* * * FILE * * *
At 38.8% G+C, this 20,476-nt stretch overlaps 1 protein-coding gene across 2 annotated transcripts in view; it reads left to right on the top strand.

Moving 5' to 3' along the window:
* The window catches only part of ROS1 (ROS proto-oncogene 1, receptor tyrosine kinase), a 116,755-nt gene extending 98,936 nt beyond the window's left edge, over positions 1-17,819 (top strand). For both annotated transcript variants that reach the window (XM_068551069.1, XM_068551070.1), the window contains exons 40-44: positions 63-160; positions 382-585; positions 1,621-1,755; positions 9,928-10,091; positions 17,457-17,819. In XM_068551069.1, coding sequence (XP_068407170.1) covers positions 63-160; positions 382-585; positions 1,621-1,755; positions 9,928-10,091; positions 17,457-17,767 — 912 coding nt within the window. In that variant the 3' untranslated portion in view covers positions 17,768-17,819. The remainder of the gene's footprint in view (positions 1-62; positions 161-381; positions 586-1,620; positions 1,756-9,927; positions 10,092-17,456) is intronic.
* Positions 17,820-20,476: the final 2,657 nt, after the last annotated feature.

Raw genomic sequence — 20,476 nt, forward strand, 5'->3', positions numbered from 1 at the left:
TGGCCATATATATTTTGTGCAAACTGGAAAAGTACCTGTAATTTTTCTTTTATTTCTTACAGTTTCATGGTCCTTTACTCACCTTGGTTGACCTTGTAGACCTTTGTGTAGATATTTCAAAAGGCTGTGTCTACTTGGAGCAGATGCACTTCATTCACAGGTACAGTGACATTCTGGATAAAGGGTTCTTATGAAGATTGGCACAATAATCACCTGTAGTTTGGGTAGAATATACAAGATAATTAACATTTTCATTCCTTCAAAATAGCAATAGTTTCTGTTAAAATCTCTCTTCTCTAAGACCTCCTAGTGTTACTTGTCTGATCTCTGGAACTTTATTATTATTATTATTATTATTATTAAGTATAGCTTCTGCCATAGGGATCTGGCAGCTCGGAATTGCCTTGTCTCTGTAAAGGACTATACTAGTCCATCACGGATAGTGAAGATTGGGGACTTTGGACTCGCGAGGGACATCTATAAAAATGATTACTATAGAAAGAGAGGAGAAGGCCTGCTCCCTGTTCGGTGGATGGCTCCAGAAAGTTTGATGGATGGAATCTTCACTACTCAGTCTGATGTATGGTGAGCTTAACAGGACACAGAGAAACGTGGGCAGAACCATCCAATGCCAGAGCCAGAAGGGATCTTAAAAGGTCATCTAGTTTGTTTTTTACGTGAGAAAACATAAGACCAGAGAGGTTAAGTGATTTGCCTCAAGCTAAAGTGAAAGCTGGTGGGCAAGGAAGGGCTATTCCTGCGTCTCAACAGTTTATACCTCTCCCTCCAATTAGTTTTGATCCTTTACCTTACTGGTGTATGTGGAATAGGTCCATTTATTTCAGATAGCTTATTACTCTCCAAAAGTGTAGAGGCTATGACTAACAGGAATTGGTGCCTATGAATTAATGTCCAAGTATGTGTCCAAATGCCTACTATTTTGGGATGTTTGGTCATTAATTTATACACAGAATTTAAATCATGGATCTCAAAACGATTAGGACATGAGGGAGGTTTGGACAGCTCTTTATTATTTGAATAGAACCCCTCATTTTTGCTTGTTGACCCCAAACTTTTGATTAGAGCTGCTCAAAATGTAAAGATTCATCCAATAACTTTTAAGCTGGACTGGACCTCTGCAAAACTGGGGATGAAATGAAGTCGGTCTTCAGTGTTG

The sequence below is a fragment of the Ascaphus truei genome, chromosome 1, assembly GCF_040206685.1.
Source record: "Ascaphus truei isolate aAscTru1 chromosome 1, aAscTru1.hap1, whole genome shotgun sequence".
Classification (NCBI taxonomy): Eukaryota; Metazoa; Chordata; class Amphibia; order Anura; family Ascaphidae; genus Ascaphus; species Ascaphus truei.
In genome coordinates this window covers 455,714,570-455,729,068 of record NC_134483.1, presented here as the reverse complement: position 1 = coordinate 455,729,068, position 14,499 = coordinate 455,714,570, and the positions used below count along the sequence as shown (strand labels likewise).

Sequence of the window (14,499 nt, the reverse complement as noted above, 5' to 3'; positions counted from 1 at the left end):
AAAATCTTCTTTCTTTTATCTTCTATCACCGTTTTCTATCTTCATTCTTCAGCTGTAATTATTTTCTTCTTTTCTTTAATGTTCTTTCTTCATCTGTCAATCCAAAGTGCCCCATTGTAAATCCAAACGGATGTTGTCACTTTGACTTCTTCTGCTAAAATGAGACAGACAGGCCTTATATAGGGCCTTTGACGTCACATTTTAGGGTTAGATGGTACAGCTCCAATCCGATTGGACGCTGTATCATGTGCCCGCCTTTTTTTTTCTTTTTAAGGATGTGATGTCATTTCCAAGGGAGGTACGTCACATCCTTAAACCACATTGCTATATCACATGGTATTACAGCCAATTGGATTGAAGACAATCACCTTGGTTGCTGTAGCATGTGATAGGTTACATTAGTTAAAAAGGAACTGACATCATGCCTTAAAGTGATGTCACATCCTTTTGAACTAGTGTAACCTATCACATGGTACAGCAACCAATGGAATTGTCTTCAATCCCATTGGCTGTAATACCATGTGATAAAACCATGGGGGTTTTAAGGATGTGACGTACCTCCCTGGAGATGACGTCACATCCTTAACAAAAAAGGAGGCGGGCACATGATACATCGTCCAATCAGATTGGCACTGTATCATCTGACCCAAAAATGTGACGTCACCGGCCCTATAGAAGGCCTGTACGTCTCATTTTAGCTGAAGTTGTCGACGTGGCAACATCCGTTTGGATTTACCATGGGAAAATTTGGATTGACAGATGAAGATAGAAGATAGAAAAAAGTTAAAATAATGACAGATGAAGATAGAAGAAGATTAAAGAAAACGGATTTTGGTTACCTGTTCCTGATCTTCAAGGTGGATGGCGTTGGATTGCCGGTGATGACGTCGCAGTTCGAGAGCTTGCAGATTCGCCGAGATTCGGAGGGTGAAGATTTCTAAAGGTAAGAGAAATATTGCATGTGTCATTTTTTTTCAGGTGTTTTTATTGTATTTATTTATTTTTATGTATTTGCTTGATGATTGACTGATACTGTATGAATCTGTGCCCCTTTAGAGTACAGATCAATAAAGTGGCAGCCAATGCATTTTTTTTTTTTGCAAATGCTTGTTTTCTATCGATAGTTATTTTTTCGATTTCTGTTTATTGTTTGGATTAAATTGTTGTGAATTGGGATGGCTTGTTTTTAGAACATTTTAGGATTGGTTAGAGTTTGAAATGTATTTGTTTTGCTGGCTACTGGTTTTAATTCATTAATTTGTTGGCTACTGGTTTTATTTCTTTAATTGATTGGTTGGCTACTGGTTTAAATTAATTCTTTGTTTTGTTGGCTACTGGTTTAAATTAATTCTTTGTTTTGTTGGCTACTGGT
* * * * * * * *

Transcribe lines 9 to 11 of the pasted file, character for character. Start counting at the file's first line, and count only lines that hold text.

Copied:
Classification (NCBI taxonomy): Eukaryota; Metazoa; Chordata; class Amphibia; order Anura; family Ascaphidae; genus Ascaphus; species Ascaphus truei.
In genome coordinates this window covers 455,714,570-455,729,068 of record NC_134483.1, presented here as the reverse complement: position 1 = coordinate 455,729,068, position 14,499 = coordinate 455,714,570, and the positions used below count along the sequence as shown (strand labels likewise).

Sequence of the window (14,499 nt, the reverse complement as noted above, 5' to 3'; positions counted from 1 at the left end):